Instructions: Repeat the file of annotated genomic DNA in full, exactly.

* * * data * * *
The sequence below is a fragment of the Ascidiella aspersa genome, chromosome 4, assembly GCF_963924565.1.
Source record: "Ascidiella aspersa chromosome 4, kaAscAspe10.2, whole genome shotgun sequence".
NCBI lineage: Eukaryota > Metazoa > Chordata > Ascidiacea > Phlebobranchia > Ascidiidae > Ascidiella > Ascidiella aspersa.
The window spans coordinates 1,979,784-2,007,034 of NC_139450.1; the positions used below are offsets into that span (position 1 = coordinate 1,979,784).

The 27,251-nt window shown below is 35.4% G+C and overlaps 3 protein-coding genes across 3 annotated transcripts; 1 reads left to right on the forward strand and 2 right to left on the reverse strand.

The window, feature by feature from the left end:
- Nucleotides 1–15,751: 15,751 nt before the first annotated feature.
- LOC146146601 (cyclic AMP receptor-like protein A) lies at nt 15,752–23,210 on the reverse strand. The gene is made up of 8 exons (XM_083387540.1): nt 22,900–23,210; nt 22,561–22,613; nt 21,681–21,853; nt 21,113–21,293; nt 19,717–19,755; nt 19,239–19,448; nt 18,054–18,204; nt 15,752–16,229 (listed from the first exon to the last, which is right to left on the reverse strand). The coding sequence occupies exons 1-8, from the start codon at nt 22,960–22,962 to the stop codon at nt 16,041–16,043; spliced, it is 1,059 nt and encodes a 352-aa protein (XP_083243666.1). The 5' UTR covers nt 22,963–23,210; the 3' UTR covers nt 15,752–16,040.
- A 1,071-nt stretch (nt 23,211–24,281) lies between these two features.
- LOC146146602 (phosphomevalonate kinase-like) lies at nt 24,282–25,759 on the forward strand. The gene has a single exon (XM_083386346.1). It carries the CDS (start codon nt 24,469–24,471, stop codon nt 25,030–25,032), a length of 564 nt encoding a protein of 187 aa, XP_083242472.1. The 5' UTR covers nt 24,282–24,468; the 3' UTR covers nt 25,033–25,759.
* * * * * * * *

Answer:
The sequence below is a fragment of the Ascidiella aspersa genome, chromosome 4, assembly GCF_963924565.1.
Source record: "Ascidiella aspersa chromosome 4, kaAscAspe10.2, whole genome shotgun sequence".
NCBI lineage: Eukaryota > Metazoa > Chordata > Ascidiacea > Phlebobranchia > Ascidiidae > Ascidiella > Ascidiella aspersa.
The window spans coordinates 1,979,784-2,007,034 of NC_139450.1; the positions used below are offsets into that span (position 1 = coordinate 1,979,784).

The 27,251-nt window shown below is 35.4% G+C and overlaps 3 protein-coding genes across 3 annotated transcripts; 1 reads left to right on the forward strand and 2 right to left on the reverse strand.

The window, feature by feature from the left end:
- Nucleotides 1–15,751: 15,751 nt before the first annotated feature.
- LOC146146601 (cyclic AMP receptor-like protein A) lies at nt 15,752–23,210 on the reverse strand. The gene is made up of 8 exons (XM_083387540.1): nt 22,900–23,210; nt 22,561–22,613; nt 21,681–21,853; nt 21,113–21,293; nt 19,717–19,755; nt 19,239–19,448; nt 18,054–18,204; nt 15,752–16,229 (listed from the first exon to the last, which is right to left on the reverse strand). The coding sequence occupies exons 1-8, from the start codon at nt 22,960–22,962 to the stop codon at nt 16,041–16,043; spliced, it is 1,059 nt and encodes a 352-aa protein (XP_083243666.1). The 5' UTR covers nt 22,963–23,210; the 3' UTR covers nt 15,752–16,040.
- A 1,071-nt stretch (nt 23,211–24,281) lies between these two features.
- LOC146146602 (phosphomevalonate kinase-like) lies at nt 24,282–25,759 on the forward strand. The gene has a single exon (XM_083386346.1). It carries the CDS (start codon nt 24,469–24,471, stop codon nt 25,030–25,032), a length of 564 nt encoding a protein of 187 aa, XP_083242472.1. The 5' UTR covers nt 24,282–24,468; the 3' UTR covers nt 25,033–25,759.